8,0    0        3     0.000012413   783  G   W 36744519 + 8 [kjournald]
  8,0    0        4     0.000016614   783  P   N [kjournald]
  8,0    0        5     0.000018272   783  I   W 36744519 + 8 [kjournald]
  8,0    0        6     0.000026492   783  A   W 36744527 + 8 <- (8,1) 36744464
  8,0    0        7     0.000026784   783  Q   W 36744527 + 8 [kjournald]
  8,0    0        8     0.000028877   783  M   W 36744527 + 8 [kjournald]
  8,0    0        9     0.000031539   783  A   W 36744535 + 8 <- (8,1) 36744472
  8,0    0       10     0.000031752   783  Q   W 36744535 + 8 [kjournald]
  8,0    0       11     0.000032234   783  M   W 36744535 + 8 [kjournald]
  8,0    0       12     0.000033151   783  A   W 36744543 + 8 <- (8,1) 36744480
  8,0    0       13     0.000033343   783  Q   W 36744543 + 8 [kjournald]
  8,0    0       14     0.000033758   783  M   W 36744543 + 8 [kjournald]
  8,0    0       15     0.000034477   783  A   W 36744551 + 8 <- (8,1) 36744488
  8,0    0       16     0.000034670   783  Q   W 36744551 + 8 [kjournald]
  8,0    0       17     0.000035082   783  M   W 36744551 + 8 [kjournald]
  8,0    0       18     0.000035786   783  A   W 36744559 + 8 <- (8,1) 36744496
  8,0    0       19     0.000035972   783  Q   W 36744559 + 8 [kjournald]
  8,0    0       20     0.000036381   783  M   W 36744559 + 8 [kjournald]
  8,0    0       21     0.000037124   783  A   W 36744567 + 8 <- (8,1) 36744504

  < ..... >

^CCPU0 (8,0):
 Reads Queued:           0,        0KiB  Writes Queued:          13,       52KiB
 Read Dispatches:        0,        0KiB  Write Dispatches:        2,       52KiB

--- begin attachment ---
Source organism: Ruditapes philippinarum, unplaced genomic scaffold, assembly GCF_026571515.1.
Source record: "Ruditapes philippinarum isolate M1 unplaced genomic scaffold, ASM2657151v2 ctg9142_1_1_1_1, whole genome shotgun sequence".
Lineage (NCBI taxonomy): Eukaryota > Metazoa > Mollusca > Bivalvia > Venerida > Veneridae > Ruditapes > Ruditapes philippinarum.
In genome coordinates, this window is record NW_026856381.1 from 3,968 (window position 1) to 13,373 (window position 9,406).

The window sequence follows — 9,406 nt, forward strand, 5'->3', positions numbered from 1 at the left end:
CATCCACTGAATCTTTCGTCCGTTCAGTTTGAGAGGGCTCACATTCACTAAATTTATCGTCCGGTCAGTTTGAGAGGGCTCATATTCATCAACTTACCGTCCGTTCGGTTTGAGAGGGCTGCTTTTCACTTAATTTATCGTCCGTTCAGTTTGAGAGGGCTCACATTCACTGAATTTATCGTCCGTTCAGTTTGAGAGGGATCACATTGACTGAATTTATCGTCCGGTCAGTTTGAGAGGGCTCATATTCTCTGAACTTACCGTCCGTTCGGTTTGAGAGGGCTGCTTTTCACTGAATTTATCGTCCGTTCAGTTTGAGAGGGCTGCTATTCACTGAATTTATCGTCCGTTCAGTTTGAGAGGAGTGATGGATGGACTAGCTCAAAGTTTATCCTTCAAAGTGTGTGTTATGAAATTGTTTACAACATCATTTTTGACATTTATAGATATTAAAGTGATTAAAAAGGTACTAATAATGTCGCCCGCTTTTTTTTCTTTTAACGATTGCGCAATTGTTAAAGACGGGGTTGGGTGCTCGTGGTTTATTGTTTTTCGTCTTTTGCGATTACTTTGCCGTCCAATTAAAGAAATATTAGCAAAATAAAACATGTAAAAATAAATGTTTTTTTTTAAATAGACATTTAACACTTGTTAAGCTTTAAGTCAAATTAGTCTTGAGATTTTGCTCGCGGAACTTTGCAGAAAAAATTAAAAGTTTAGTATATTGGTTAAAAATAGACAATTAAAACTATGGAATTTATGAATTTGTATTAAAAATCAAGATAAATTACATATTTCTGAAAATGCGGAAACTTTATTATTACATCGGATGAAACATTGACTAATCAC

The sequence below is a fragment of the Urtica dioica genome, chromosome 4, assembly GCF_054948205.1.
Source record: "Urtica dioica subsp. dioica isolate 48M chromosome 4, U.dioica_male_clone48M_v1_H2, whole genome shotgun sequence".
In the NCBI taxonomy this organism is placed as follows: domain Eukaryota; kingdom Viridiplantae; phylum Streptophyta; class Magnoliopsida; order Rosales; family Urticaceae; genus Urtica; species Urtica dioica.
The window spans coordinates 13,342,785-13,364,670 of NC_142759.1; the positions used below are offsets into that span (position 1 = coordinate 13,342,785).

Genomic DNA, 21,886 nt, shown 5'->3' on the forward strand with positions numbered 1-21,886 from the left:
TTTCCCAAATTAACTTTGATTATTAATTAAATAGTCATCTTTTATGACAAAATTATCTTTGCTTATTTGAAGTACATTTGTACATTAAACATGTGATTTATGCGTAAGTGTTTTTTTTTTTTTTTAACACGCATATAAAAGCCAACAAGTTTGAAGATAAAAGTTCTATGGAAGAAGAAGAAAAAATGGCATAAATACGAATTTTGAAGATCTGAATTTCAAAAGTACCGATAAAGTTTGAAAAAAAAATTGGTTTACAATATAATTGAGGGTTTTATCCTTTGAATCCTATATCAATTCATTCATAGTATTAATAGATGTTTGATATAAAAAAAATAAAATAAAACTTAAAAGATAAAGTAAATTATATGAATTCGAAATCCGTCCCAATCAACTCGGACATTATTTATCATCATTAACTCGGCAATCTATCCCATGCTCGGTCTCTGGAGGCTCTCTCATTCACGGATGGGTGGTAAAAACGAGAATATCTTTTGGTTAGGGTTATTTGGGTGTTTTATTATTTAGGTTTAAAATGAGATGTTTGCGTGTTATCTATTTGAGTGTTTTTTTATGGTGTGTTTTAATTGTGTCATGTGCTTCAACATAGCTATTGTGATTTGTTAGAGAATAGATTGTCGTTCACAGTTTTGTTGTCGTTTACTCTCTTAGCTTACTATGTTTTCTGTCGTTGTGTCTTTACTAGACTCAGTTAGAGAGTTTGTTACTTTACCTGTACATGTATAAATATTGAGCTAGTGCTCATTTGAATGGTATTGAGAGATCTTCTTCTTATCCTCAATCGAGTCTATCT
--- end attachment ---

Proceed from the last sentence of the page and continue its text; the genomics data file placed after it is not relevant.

Reads Requeued:         0               Writes Requeued:         0
 Reads Completed:        0,        0KiB  Writes Completed:        2,       52KiB
 Read Merges:            0,        0KiB  Write Merges:           11,       44KiB
 Read depth:             0               Write depth:             1
 IO unplugs:             2               Timer unplugs:           0

Throughput (R/W): 0KiB/s / 52000KiB/s
Events (8,0): 49 entries
Skips: 0 forward (0 -   0.0%)



As you can see from the above output, each I/O is printed along with a summary of the operations and how they were processed by the I/O scheduler. This is super information, which can be used to figure out I/O patterns (random reads, random writes, etc.), the size of the I/O operations hitting physical devices in a system and the type of workload on a system. I used to think that Solaris (w/ DTrace) had a serious leg up on Linux, but I’m starting to realize that you can understand Linux performance just as well if you install one or more third party tools. I’ve come across a slew of nifty utilities over the past month, and will start posting regularly with example output and links to each utility.

pbcopy / pbpaste in OS X

I came across a nifty utility in OS X that allows you to copy / paste data to/from the clipboard without having to select text and command+c/command+v